When you drive through the gate, you can just make out the tops of the houses over the cane: the only reminder that you’ve entered a garden, not a fairy glen or Hobbit shire. In the middle of it all, the giant picnic table and benches made from an old tree trunk sitting beneath a kukui tree add to the feel. Once a eucalyptus grove, the garden now resembles a colorful patchwork quilt of plots growing green squash, red lettuce and purple taro, with unoccupied plots covered in blue tarp.
Tucked away between a neighborhood and a cane field, Hali‘imaile Community Garden exists on two acres of land donated by Maui Land & Pineapple Company in 2006. The community garden provides members with the means to organically grow their own produce, promoting a lifestyle of food self-sufficiency.
Hali‘imaile Community Garden secretary and treasurer Lori Feroldi said she’s kept track of her gardening expenses since she started in 2009, and growing her own fruits and vegetables really does make for a great deal. “It’s just about getting back to the ‘aina and knowing where your food comes from and what goes into it,” said Feroldi. “Even some organic producers use wax on their vegetables to make them look better. It’s unnecessary; I don’t need that inside of me. I don’t wax my cucumbers and they taste just as good.”
To raise money for garden maintenance and repair, Hali‘imaile Community Garden is partnering with Flatbread Company in Paia. On Aug. 20, from 5-10pm Flatbread will be donating a portion of pizza purchases to the garden, as well as hosting a silent auction. Garden members have also banded together to publish a cookbook featuring recipes for healthy dishes that use products grown in the garden. The cookbook is available for purchase on their website Haliimailegarden.weebly.com.
Members pay $100 a year per 10 foot by 20-foot plot, a fee that covers the water and mowing expenses of the garden. With a total of 100 plots, the garden is currently at about 70 percent occupancy, which leaves plenty of room for new members to join.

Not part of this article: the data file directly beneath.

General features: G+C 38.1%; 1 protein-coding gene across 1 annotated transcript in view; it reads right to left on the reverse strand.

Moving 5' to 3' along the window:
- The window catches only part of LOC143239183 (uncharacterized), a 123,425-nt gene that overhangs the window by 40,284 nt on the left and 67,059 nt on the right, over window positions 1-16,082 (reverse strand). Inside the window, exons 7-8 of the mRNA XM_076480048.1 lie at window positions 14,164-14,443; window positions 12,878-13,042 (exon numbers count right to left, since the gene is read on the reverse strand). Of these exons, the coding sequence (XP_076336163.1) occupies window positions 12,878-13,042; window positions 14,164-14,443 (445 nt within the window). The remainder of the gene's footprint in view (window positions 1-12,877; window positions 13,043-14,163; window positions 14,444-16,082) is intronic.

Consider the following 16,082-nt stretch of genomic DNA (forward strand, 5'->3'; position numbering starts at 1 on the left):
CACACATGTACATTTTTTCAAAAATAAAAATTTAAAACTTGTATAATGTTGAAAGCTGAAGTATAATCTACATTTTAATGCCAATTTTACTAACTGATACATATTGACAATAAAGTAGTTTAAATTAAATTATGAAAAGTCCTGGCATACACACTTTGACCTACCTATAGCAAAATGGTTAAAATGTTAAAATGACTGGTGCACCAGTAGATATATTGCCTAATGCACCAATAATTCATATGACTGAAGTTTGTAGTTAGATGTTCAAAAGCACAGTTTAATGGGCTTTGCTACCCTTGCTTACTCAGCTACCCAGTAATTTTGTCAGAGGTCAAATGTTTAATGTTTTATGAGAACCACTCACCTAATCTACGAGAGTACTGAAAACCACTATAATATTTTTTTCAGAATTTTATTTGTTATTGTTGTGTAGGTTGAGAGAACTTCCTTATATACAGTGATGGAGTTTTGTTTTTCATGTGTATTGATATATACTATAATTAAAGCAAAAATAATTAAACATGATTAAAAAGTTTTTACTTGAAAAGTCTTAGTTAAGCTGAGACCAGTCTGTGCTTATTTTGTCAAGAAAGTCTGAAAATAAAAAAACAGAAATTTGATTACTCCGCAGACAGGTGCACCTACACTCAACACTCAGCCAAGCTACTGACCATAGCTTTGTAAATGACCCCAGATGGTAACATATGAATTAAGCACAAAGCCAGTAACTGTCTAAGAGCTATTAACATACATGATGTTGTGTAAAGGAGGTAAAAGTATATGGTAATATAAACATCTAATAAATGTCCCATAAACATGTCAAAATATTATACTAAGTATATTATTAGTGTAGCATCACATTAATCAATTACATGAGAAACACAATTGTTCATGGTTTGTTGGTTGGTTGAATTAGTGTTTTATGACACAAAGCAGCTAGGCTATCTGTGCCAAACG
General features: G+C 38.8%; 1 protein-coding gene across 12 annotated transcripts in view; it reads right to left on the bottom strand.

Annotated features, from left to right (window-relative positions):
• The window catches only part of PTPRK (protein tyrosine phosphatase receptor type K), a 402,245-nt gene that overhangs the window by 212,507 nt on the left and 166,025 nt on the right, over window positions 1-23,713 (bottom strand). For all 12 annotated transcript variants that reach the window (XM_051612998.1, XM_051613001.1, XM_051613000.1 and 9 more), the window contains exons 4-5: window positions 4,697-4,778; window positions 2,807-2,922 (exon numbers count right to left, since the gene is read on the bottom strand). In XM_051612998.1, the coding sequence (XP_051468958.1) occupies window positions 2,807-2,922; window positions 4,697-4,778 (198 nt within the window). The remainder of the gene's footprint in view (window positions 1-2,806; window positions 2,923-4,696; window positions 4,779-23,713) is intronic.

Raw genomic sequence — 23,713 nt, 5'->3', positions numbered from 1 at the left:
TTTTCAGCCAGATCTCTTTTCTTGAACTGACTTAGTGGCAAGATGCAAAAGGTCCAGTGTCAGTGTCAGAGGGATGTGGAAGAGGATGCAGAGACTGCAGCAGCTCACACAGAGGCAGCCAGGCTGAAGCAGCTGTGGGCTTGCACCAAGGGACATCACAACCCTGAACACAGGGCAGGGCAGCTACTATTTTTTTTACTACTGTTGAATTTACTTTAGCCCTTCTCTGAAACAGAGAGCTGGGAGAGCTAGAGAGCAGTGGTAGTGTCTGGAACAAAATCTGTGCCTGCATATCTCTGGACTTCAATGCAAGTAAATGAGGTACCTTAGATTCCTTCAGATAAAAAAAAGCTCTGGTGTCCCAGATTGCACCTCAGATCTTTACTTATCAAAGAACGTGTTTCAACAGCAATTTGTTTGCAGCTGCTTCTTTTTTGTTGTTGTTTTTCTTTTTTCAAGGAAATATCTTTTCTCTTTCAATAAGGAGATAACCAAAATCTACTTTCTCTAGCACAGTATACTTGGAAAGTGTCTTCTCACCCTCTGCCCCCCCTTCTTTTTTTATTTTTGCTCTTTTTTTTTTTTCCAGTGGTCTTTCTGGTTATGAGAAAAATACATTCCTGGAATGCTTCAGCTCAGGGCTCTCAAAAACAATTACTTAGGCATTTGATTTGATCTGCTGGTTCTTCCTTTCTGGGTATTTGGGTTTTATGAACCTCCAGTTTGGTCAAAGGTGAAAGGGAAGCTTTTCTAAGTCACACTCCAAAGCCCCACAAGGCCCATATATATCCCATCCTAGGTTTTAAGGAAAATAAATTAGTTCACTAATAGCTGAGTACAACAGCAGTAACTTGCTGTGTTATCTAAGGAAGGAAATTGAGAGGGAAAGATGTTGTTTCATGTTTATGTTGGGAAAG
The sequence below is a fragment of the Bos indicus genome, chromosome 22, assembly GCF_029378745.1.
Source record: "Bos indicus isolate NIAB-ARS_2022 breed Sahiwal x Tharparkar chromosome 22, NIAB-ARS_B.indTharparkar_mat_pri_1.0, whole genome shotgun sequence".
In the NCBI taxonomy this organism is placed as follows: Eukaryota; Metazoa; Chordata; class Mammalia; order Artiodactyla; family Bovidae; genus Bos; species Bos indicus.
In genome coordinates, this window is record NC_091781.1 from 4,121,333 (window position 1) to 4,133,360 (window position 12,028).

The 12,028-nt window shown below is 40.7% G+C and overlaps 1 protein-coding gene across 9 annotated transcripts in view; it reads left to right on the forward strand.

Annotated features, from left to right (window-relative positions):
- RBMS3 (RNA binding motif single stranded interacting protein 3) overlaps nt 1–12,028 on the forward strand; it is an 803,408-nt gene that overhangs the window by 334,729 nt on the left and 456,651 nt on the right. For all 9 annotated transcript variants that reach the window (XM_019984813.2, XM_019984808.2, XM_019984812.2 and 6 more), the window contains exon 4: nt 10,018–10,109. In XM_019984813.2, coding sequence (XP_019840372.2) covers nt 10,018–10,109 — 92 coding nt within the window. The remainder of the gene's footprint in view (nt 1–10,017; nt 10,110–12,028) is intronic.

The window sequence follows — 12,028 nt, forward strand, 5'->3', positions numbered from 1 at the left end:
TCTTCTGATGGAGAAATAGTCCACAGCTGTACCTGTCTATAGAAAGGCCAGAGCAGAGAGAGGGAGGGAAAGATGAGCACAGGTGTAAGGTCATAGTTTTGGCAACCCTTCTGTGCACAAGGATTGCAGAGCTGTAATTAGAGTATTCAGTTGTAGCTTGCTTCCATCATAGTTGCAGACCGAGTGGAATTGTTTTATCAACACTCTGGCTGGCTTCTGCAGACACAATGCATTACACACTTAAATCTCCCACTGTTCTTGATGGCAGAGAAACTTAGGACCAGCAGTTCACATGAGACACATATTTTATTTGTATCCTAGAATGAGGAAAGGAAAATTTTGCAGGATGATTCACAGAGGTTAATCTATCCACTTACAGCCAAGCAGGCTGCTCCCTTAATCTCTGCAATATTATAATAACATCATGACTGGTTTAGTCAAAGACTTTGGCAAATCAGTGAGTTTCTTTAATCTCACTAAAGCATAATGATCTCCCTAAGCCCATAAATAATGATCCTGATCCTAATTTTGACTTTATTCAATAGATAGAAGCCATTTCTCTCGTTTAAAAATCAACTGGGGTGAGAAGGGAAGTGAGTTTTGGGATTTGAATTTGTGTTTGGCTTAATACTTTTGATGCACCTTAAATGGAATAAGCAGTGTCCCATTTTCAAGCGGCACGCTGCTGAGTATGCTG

At less than $10 a month for the annual fee, the other expenses for tools and seed still comes out less than buying produce from the grocery store every week. With succession planting procedures and a warm year-round climate, a plot can continually provide for a small family.
Because the garden is dedicated to growing organically, Feroldi and other gardeners have come up with a few inventive ways to keep away destructive pests. Dish soap does the trick to keep away aphids, while baking soda or chili powder will get rid of ants.
One of Feroldi’s favorite things about being involved in the garden is the sense of community it provides. Often you’ll find members sharing their produce or helping each other weed or water. People come from all over the island with varying levels of aptitude to be involved, adding their own unique skills to the mix. With their community work days and garden potlucks, a working community is created.
In addition to the individual plots, there’s a community herb garden and orchard that are cared for and enjoyed by all members. This year, the Goodwill Garden was also started as a way to “sow it forward” and share the bounty from one community to another. All the produce grown in the Goodwill Garden is donated to the Maui Food Bank and Hale Kau Kau to feed Maui’s hungry.
“It’s a great partnership, because no one usually donates fresh produce,” said Feroldi. “Right now, we’re working on a crop of sweet potatoes that will be ready just in time for Thanksgiving.”